Posted October 2018
The Milwaukee County Zoo welcomes seven-armed female giant Pacific octopus to the Aquatic and Reptile Center! Octopus are able to regenerate arms quite easily, usually within six weeks.
Egg McMuffin is about 1 year old and joins the Zoo from an area off the coast of British Columbia. The average giant Pacific octopus is 16 feet long and weighs 110 pounds. The largest giant Pacific octopus recorded was 30 feet long and 600 pounds! On average, giant Pacific octopus gain one-to-two percent of their body weight every day. That would be equal to a human gaining two-to-four pounds every day!
Giant Pacific octopus are invertebrates, which means they do not have a backbone. In fact, giant Pacific octopus have no bones at all! These octopus are reddish-brown, but can camouflage to mimic rocks and coral, which allows them to hide from predators. They also have a beak, similar to a parrot, which helps them find spaces they can fit into. If the beak fits, they fit.
Giant Pacific octopus feast on shrimp, clams, lobster and fish. These octopus live in the Pacific Ocean from California to Alaska, as well as the Aleutian Islands and Japan. They are the largest and longest living octopus, living three-to-five years and dying shortly after breeding season. This process, or last stage of an octopus’ life cycle, is known as senescence, which is a dementia-like state of being. Environmental factors also play a role in the lifespan of the giant Pacific octopus. They are sensitive to environmental conditions and often suffer from the high pollution levels in the oceans.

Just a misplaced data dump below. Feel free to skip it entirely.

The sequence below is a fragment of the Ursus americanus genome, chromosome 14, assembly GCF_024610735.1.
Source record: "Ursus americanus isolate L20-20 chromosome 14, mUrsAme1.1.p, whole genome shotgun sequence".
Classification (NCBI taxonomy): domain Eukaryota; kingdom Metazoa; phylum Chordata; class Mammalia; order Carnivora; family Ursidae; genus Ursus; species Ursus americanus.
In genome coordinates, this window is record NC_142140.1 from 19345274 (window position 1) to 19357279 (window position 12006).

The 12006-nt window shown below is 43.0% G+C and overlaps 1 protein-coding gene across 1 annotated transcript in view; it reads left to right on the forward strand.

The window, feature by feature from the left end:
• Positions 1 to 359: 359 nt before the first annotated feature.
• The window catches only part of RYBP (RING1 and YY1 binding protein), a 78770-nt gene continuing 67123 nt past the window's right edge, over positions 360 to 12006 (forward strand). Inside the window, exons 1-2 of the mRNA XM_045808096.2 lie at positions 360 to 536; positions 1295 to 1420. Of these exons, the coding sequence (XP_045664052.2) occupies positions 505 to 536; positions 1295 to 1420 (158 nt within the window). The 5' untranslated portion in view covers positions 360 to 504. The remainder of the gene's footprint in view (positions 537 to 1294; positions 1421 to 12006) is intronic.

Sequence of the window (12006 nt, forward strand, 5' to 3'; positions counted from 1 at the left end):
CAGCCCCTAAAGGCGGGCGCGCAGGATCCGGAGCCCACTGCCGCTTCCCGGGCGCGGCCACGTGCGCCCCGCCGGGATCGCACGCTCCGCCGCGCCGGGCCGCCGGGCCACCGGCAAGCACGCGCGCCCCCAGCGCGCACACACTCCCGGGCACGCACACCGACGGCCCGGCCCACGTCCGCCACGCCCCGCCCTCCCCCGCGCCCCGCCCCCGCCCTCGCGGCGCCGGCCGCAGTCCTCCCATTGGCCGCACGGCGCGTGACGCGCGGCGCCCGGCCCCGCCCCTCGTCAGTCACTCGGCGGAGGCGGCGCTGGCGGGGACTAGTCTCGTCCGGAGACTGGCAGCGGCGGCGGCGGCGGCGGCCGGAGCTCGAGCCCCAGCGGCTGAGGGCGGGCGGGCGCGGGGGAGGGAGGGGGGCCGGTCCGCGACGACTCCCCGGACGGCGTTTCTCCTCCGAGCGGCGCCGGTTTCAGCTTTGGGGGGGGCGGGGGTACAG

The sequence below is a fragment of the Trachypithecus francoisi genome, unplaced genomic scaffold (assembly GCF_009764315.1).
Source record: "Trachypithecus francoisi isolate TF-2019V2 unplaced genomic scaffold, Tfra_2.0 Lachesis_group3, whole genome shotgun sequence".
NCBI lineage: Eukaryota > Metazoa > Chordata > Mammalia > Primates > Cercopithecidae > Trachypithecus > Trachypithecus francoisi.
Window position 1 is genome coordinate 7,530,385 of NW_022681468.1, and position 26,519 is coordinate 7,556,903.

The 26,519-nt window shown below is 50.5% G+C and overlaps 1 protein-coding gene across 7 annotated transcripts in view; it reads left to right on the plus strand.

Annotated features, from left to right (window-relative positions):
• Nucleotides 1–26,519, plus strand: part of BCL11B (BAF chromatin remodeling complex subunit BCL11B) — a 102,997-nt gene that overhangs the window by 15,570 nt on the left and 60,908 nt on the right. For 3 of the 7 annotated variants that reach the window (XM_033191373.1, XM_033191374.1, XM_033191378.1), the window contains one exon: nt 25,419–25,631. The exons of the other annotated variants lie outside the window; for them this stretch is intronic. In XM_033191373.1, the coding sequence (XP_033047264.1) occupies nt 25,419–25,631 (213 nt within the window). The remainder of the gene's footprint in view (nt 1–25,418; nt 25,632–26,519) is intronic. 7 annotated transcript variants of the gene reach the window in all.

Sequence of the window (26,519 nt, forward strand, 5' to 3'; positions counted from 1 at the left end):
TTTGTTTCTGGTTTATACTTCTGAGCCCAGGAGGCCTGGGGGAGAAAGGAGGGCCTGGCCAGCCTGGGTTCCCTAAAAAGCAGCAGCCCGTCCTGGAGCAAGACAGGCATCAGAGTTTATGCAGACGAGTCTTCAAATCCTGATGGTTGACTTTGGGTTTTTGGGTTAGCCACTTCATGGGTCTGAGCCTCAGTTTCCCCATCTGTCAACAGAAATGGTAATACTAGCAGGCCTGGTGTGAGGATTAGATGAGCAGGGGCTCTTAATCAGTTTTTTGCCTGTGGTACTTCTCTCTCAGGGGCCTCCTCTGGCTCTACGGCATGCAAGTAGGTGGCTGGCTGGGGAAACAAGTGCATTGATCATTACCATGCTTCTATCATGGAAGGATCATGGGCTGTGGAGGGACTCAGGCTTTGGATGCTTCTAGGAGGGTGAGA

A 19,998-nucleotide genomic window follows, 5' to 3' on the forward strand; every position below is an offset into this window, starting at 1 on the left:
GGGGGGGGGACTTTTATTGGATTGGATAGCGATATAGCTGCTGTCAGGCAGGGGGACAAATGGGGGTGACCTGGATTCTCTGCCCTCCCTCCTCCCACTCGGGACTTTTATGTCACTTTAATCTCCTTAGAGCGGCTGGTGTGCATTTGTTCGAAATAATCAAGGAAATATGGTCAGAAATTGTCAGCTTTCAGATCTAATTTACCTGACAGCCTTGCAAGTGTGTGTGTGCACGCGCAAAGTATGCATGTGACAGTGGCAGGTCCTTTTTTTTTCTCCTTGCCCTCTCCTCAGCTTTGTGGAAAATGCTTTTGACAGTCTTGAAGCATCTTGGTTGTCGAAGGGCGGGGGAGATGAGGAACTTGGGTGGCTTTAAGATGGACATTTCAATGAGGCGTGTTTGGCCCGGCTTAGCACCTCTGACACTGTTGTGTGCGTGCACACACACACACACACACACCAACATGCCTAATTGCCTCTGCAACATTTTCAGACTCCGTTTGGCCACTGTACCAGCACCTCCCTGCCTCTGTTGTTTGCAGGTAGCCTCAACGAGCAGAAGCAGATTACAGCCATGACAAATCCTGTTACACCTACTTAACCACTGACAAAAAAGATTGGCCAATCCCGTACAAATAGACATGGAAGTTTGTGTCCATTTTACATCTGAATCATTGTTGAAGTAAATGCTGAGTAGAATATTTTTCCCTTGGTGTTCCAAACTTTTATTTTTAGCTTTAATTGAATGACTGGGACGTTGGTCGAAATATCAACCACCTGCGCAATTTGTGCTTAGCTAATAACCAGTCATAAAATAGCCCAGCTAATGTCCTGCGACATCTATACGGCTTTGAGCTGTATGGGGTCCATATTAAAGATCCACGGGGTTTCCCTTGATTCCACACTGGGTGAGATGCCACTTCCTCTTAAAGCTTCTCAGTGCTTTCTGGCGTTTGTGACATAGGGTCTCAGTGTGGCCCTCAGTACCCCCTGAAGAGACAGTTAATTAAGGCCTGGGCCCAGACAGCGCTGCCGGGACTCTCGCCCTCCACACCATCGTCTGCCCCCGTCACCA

Known as highly intelligent, the giant Pacific octopus has been seen mimicking other octopus. They have also learned to open jars and solve mazes. Here at the Zoo, Egg McMuffin is offered a variety of enrichment puzzles ranging from food sealed in a jar to PVC puzzles.
Propel in to the Aquatic and Reptile Center to see the Zoo’s newest resident, Egg McMuffin! Look for her hiding between the rocks and see if you can spot her changing colors!
Click on the thumbnails below to browse through photos.